Categories
Funny Video

This is what happens when you reply to spam email

For three years, writer and comedian James Veitch answered spam email.

“All I’m doing is wasting their time. I think any time they’re spending with me,  is time they’re not spending scamming vulnerable adults of out their savings.”

In a hilarious TED Talk, he details his thread with one spammer who contacted him about a business deal. Into the second week, James got the spammer to start replying in ridiculous code revolving around candy.

Advises Veitch, if you’re going to reply to spammers do it from an anonymous email to avoid a barrage of even more SPAM.

Categories
Productivity & Work Social Media Tech

Working against attention residue

516qDWM73AL

Going to work to answer emails won’t make you a better emailer, just as another five minutes on Twitter won’t improve your social networking game. Email, Twitter, and incoming messages drain our cognitive fitness.

Continuous partial attention fragments our mind and impedes deep thought, which is at the core of doing meaningful work.

How are we alive if all we do is process tasks?

Digital knowledge work seems to be typing into little boxes all day. We confuse distraction with busyness.

If we are the CEO of us, perhaps we need better focus engines to keep our eyes on the donut and not the donut hole.

Listen to You 2.0: The Value Of ‘Deep Work’ In An Age Of Distraction

gif via The Daily Dot

Categories
Life & Philosophy Productivity & Work Psychology

Save the worry for later

Instapaper your worries. That is, save them for later. By the time you come back to them, they’ll only be important if they’re still on your mind.

Anxiety is a trigger, one that works to benefit you. You’ll continue to think about the exam if you do nothing about it. Studying builds up your confidence and reduces your nervousness. Nevertheless, some worries are like inbox zero are excessive. Overthinking can often lead to overdoing, which falsely prioritizes unimportant things like answering every email.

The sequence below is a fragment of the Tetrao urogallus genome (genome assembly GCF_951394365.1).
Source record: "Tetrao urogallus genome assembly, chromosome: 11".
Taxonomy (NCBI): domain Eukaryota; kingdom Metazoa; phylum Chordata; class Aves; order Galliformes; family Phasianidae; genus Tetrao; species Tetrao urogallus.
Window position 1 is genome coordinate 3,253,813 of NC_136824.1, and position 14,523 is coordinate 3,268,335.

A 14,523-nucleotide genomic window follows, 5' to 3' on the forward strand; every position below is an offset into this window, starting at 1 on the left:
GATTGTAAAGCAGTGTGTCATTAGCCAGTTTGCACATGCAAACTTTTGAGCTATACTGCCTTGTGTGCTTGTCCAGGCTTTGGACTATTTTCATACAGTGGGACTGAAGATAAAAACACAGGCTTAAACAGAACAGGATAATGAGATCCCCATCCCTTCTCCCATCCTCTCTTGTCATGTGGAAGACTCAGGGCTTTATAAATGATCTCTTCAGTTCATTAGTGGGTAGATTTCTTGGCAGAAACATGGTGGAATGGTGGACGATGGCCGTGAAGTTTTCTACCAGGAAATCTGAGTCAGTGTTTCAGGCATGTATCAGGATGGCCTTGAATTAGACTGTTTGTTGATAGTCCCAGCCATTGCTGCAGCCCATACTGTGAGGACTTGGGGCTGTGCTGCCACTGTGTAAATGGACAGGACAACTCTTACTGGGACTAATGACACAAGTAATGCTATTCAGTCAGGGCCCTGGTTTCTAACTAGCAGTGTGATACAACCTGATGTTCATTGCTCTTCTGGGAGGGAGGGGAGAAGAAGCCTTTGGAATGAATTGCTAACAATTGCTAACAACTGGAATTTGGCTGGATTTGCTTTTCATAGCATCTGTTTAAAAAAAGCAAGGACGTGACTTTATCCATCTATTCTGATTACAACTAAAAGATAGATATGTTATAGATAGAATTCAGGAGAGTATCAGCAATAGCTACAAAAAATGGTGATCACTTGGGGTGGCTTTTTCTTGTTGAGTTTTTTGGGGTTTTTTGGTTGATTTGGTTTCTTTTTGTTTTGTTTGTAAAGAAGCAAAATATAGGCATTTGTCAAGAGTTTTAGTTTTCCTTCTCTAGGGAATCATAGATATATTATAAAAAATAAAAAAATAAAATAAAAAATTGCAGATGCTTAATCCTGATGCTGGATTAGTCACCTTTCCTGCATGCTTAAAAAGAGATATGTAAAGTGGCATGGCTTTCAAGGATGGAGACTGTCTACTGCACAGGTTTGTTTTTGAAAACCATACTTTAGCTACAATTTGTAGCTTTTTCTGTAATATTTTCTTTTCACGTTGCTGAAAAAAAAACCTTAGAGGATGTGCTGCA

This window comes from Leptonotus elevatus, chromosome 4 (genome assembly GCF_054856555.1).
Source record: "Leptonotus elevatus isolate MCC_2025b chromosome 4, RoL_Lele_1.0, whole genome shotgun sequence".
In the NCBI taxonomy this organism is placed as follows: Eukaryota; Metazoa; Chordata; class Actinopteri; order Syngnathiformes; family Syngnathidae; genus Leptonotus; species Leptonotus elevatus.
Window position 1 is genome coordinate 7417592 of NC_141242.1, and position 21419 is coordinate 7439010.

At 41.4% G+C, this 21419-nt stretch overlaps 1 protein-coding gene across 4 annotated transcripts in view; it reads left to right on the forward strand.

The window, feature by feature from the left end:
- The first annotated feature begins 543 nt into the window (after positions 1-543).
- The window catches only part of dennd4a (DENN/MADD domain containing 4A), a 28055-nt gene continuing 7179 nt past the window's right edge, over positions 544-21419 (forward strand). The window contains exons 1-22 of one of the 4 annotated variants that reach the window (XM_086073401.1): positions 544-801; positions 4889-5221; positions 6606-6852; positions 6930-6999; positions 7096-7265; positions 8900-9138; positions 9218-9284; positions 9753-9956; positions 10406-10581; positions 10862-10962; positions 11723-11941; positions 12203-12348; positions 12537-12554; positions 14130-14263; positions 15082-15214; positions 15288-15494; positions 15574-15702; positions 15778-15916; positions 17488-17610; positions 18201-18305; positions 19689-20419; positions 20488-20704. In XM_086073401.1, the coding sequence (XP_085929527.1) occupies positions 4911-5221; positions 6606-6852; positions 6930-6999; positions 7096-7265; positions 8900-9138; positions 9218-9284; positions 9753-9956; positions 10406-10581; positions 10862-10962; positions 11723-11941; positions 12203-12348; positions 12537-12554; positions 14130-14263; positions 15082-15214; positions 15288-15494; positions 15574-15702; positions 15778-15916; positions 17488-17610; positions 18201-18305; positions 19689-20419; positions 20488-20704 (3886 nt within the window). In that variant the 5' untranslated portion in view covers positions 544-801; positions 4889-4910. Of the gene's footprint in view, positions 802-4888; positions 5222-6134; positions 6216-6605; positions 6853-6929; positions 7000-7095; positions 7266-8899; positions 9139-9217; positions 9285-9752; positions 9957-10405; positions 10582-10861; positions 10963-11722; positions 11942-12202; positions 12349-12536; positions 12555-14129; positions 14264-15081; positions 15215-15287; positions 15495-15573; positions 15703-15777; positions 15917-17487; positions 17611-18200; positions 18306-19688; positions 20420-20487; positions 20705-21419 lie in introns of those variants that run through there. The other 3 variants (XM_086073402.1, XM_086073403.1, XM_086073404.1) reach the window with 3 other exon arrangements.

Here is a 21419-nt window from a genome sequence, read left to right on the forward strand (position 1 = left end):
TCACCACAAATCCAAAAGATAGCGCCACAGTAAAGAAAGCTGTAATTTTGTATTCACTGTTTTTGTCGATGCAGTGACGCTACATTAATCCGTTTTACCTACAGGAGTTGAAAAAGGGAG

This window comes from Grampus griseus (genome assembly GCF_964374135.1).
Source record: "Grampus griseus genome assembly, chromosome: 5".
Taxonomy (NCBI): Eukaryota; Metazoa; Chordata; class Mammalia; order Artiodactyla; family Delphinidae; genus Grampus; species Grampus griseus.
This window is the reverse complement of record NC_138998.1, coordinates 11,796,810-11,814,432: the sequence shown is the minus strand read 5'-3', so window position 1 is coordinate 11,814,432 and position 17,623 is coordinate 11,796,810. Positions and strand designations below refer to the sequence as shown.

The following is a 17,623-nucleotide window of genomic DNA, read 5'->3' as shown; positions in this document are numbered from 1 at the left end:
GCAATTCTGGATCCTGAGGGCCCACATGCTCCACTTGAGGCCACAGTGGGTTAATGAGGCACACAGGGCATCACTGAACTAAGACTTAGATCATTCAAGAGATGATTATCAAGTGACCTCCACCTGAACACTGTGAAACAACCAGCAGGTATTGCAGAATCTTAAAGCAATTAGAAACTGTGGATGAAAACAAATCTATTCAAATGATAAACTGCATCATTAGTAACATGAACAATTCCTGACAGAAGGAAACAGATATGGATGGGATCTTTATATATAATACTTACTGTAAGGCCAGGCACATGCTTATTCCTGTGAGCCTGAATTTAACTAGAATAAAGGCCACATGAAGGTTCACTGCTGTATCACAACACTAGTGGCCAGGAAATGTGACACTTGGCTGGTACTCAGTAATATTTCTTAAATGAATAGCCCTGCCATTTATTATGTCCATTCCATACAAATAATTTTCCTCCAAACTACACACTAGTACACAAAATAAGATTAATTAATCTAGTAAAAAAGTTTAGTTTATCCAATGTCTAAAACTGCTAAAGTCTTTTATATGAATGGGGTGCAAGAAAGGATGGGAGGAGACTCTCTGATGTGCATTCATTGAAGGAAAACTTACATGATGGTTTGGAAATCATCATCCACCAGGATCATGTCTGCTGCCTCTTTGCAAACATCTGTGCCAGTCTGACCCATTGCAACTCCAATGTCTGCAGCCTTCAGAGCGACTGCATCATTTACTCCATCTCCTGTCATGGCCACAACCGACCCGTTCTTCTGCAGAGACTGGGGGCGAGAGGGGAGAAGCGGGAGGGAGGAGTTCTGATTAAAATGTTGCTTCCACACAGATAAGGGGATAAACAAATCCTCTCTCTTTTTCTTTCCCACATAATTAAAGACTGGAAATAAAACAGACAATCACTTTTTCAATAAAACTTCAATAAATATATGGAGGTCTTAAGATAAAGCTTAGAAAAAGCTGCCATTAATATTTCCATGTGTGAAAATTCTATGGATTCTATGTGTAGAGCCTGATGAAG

Allay the fear by doing something about it (image from Thin Slices of Anxiety)

The longer you wait to tackle apprehension, the more anxious you’ll get. In fact, the feeling of procrastination is often worse than doing the actual work. Everything fades away once you get started, paving the way for a clearer future ahead.

Categories
Social Media Tech

Let’s be honest 

There’s a reality between what people say and what they do.

Examples:

  • People keep predicting the death of email but its keeps getting bigger and more important because it’s the one feed where we can control. Everything else (i.e. social media) operates on linear abundance or algorithmic infinity.
  • Tech pundits continue to predict the death of Facebook as teens shift to ephemeral sharing apps like Snapchat. But Generation Z still uses the social network; not because it’s ‘cool,’ but because like email it’s just part of their everyday lives.

The story we tell ourselves is actually different than how we act.

Categories
Productivity & Work

Deep work

Who would’ve thought that your future success rests on the ability to disconnect from the internet and do deep work. If you want to get good at anything, you’ll need to practice for hours with deliberate focus. In an interview with James Altucher, professor, and author Cal Newport suggests that you need three to four hours of intense training each day, whether that be writing, playing the guitar, or shooting hoops.

Newport’s book So Good They Can’t Ignore You argues that skills trump passion, that the reward for putting in the work is the attention your deserve. If you can be consistent, it’s shouldn’t take the 10,000 hours of practice to master something.

It’s hard to delay gratification in a world that teaches you to do everything now. Action is more noticeable than inaction. You go to work to spend more time answering email and slack conversations than tackling a project with long-term benefits. You’re graded based on your ability to manage velocity. It’s no wonder people burn out.

The web is a gift and a curse, a tool for connectedness that can often lead to drowning in a pool of dopamine. Who would’ve thought your success would be determined by your ability to single-task and the only way to get your mind back would be to appreciate doing nothing.

Categories
Productivity & Work Social Media Tech

The Myth of Inbox Zero

Keep on checking…. (Image via Samuel Zeller)

“God, I’m so proud of keeping my inbox to zero,” said no one ever.

Inbox Zero is a futile game. It’s a fun myth created by life hackers to illustrate stellar productivity. But the internet never ends and no one has ever achieved anything great by having an empty inbox. In fact, a plethora of email is more likely to be a sign of busyness, as is a messy desk.

A lot of people like email because it offers more control than the incessant social media feeds. It also avoids the regrettable FOMO that comes with checking Facebook and Twitter. Meanwhile, startups like Slack are trying to merge email with instant messaging and social. to make communication more efficient. But try as they will to reinvent email, it’ll still be there in its simplest form like our snail mail.

Email is a punching bag – you can hit it as hard as you want but the dimple is temporary. Bills, newsletters, and spam always reform to force you to mark them ‘read.’

You can’t defeat email – the best you can do is to contain it.